by Ty Slobe

I can’t remember a time growing up when I didn’t idolize older girls. When I was in middle school, I dreamt of being in high school and having cool friends with licenses who frequented concerts and looked awesome at proms. When I was in high school, I dreamt of being in college and having mature intellectual friends with stylish glasses who went to trendy parties every weekend and talked about super worldly things like coffee and bands.

Then at some point when I was 20 I took a hardcore look at my goals and realized there wasn’t really any obvious stage of life that I was looking forward to entering. I wasn’t sure who I wanted to surround myself with as I finished up my undergraduate degree and made the transition to entering the Real World. That’s pretty much what the problem was though, that I had always been conceptualizing the Real World as something different from where I was. I had bought into this idea that high schools and universities were somehow outside of the Real World, and that the people who lived and functioned in those spaces were somehow lesser members of the Real World by virtue of being outside of it.

Those Real World anxieties were happening precisely when I first encountered SPARK. The team was working on the Seventeen campaign at the time, and Julia had published this article in the Huffington Post that caught my attention in a serious way. I was completely blown away because it was the first time I had ever seen a teenage girl given such a supposedly “grownup,” Real World platform to talk about teenage girl problems. It was epic. I wasn’t quite sure what I was getting myself into at the time, but I applied for SPARK with that mindset—I wanted to be a part of a kind of team that infiltrated Real World spaces with teenage voices.

Since I wasn’t even a teenage girl myself at the time that I joined SPARK, I’ve always been one of the oldest members. Yet for one of the first times I found myself involved in something that wasn’t hierarchically based. For me, SPARK deconstructed boundaries that I had always been taught about age and power. Being surrounded by SPARK girls—which includes teenagers, twenty-somethings, and our grownup helpers—made me realize that not only do teenage girls have good ideas, they have some of the best ideas, the most motivation, and more passion than anyone else I know.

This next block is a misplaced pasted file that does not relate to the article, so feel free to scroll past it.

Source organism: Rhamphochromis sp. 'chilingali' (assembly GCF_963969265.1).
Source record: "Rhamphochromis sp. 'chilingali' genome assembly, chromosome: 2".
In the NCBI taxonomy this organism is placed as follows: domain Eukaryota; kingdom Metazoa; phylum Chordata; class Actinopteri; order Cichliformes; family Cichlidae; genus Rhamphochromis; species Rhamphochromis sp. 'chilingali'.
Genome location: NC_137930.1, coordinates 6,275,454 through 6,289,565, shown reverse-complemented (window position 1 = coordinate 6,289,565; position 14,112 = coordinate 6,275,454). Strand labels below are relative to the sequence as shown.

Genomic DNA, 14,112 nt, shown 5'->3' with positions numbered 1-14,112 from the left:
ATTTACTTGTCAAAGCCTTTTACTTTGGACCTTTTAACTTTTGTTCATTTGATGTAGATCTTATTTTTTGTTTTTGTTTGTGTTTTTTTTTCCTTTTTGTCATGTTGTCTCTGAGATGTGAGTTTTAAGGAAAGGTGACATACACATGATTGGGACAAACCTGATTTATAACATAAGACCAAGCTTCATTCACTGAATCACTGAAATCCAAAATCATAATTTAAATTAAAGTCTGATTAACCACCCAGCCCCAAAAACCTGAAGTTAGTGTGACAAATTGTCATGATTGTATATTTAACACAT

I was lucky to find SPARK when I did. I was on an upward trajectory into “adulthood” and never thought to look back. Here’s the thing I learned though about being a teenager versus being an adult: there’s not really a worthwhile difference, these are arbitrary boundaries we’ve created. People talk about teenage girls as if they’re not good for anything other than boy-band and makeup consumerism. Like they’re only around for grownups to mock and complain about. But those people have clearly never worked with teenagers before or if they have they’ve been doing it with an age-based hierarchical mindset.

Being a girl is awesome at all ages, and it’s super unfortunate that teenagers and young girls in general are so often left out of feminist conversations. Being in college doesn’t make you any better or smarter than teenagers; even being a CEO of some Fortune 500 company doesn’t make you any better or smarter than teenagers. Teenage girls don’t live in Girl World that’s contained in the hallways of high schools and in the blogosphere. They live in the Real World, they’re part of the Real World. Their perspectives are as important as those of women of all ages, if not more important because they’re among the most marginalized. Girls deserve spaces to express themselves in the Real World too.

The biggest gift that SPARK has given me is the all-too-rare gift of intergenerational feminism. I could have graduated from college and slipped off into the grownup oblivion without ever realizing the power of voices of girls younger than me. Intergenerational feminism is important because we shouldn’t be judging each other based on perceptions of age and life experience. Girls of all ages face violence, discrimination, and objectification. While our experiences may be different relative to our stages of life, we need to learn from each other to help each other and make the lives of future generations of girls easier.

I am turning 23 this week, and after two years with SPARK, I am aging out as an official SPARKteam member. While I am sad to be aging out myself, I am more excited that someone else gets to take my place. Though I plan on continuing to be a part of the SPARK community, I am excited to take what I know about the awesome power possessed by teenage girls as my own age allows me to enter more “grownup” spaces. Feminism without the inclusion of girls and women of all ages is not nearly as exciting as intergenerational feminism, nor does it have the same amount of the potential.

If you’re “an adult” and you’re not already working with girls younger than you, figure out how allowing girls to enter your spaces and projects will benefit your projects–and then get to work! If you’re a young girl yourself, keep being loud, proud, and awesome, and know that there are bonafide adults listening. I am.


Want to support SPARK’s intergenerational activism? You can contribute to our Piggybackr campaign here